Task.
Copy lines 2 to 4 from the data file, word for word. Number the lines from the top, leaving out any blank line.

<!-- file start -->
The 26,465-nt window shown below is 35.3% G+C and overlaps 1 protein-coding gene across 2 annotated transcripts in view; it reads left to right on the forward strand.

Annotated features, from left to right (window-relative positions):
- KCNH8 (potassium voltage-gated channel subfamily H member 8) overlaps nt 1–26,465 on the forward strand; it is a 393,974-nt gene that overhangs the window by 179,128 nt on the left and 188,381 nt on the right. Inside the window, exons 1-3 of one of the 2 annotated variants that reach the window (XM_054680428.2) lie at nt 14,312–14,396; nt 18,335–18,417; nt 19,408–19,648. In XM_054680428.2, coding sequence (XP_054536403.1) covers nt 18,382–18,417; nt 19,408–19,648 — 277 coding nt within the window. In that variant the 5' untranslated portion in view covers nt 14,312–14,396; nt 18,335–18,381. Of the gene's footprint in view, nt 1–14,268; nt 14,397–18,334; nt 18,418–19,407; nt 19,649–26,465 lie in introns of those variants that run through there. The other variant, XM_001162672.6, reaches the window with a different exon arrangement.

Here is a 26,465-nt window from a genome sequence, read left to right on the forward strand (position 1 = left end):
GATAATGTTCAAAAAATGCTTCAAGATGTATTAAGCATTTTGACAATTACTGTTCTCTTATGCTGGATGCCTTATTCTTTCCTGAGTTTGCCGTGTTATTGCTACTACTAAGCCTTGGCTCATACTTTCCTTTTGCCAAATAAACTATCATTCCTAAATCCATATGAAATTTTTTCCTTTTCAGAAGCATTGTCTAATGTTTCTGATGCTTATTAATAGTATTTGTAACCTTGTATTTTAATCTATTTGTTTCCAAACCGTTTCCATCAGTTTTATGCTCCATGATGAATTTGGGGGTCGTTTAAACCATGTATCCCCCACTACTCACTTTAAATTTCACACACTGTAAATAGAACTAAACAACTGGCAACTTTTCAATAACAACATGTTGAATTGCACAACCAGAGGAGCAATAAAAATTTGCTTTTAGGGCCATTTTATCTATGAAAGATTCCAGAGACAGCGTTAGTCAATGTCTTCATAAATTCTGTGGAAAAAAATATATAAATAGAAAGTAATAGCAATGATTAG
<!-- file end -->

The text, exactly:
Annotated features, from left to right (window-relative positions):
- KCNH8 (potassium voltage-gated channel subfamily H member 8) overlaps nt 1–26,465 on the forward strand; it is a 393,974-nt gene that overhangs the window by 179,128 nt on the left and 188,381 nt on the right. Inside the window, exons 1-3 of one of the 2 annotated variants that reach the window (XM_054680428.2) lie at nt 14,312–14,396; nt 18,335–18,417; nt 19,408–19,648. In XM_054680428.2, coding sequence (XP_054536403.1) covers nt 18,382–18,417; nt 19,408–19,648 — 277 coding nt within the window. In that variant the 5' untranslated portion in view covers nt 14,312–14,396; nt 18,335–18,381. Of the gene's footprint in view, nt 1–14,268; nt 14,397–18,334; nt 18,418–19,407; nt 19,649–26,465 lie in introns of those variants that run through there. The other variant, XM_001162672.6, reaches the window with a different exon arrangement.

Here is a 26,465-nt window from a genome sequence, read left to right on the forward strand (position 1 = left end):